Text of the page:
In Catus Padasana, you must keep your shin bones vertical.   It is helpful sometimes to move your knees forward over the middle of your feet to help elongate your "bridge" (spine), but then return your knees to align over your ankles while keeping that length in your spine.   Raise up on your toes at first to gain height and then ground your heels while trying not to lose any height in the pose.   To get more lift in the pose, you can raise your heels, establish more lift, walk your feet in toward your head a little, and reground your heels, just as you do in Urdhva Dhanurasana.   But when you do this, the lift must come in your spine -- your shin bones remain perpendicular to the floor when you reground your heels.

          Lengthen your thighs out from your pelvis toward your knees.   Your thighs will have a tendency to roll outward.   Draw your inner thighs toward the floor to keep the front of your thighs straight upward and to prevent your knees from splaying outward to the sides with the tightening of your buttocks.   Draw the skin of the backs of your thighs and hamstring muscles toward your buttocks.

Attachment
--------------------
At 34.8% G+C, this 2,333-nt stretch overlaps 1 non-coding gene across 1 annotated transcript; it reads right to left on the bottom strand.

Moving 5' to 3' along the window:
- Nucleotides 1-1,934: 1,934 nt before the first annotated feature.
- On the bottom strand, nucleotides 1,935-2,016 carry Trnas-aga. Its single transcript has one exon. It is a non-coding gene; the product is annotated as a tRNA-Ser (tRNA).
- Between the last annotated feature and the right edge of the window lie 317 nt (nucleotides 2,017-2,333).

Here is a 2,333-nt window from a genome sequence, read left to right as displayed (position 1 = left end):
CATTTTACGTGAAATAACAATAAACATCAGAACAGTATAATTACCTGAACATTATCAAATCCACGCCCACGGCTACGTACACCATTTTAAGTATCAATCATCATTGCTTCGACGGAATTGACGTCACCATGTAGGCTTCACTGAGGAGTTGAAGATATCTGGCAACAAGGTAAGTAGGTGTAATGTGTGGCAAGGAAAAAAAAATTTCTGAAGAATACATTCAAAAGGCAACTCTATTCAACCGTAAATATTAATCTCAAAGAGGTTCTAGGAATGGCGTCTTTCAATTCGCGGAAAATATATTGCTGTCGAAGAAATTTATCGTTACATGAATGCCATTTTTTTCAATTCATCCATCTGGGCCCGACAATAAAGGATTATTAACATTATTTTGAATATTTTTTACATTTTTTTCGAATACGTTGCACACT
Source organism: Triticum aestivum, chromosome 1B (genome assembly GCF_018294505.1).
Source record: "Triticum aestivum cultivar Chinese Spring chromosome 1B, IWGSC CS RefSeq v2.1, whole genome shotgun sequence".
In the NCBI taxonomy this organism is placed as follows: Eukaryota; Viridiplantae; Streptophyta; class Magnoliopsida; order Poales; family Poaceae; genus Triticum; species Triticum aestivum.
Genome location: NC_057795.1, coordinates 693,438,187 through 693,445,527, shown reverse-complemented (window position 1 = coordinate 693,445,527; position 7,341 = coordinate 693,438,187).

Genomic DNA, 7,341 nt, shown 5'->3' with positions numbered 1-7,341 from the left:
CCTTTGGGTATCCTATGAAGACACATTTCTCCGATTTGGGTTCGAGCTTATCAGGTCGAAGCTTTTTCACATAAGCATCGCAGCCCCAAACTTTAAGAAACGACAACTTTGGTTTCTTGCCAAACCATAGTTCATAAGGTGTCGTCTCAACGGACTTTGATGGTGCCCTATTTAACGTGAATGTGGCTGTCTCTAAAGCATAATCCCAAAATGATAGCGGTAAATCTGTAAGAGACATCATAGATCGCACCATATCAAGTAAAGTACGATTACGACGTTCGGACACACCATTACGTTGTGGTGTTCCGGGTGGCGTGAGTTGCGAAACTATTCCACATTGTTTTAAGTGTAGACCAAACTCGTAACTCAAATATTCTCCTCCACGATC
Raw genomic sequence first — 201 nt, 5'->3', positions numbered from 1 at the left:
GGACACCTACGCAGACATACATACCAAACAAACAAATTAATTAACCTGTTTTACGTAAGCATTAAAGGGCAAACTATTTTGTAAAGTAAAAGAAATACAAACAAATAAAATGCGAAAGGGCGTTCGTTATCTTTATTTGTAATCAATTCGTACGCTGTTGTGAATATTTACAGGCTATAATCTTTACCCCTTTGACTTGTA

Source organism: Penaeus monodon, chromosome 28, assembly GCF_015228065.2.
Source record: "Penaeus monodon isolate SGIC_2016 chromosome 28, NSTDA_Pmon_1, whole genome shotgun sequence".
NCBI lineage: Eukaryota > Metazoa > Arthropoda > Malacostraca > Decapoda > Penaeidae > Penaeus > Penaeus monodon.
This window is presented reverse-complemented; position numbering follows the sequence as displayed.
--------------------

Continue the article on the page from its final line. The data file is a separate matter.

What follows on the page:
Spread your toes and ground your feet evenly.   Keep your feet parallel, not turning outward.   Do not let your ankles roll outward.   You may need to press down more through the inner sides of your feet including your inner heels to achieve this evenness.

          In the classical version of the pose, walk your feet away from your head so your legs straighten as much as possible.   Stretch your legs.   Draw your buttocks toward your heels.

          Actions of the torso, hips, and pelvis

          In all versions of this asana, tighten your buttocks somewhat and lift your hips as strongly toward the ceiling as possible.   In the upward pushing backbends like this pose and Urdhva Dhanurasana, there is tone in the buttocks but they are not hard or gripping.   The backbending power comes from the lifting of your upper hamstrings.   Press your tailbone up toward the ceiling using your hamstring muscles.   Work your hamstrings more than your buttocks.   Raise your tailbone as high as possible.   Lift your side ribs and back ribs toward the ceiling.   Broaden your upper chest and move your chest towards your chin.   Move your chin away from your sternum and move your sternum toward your chin.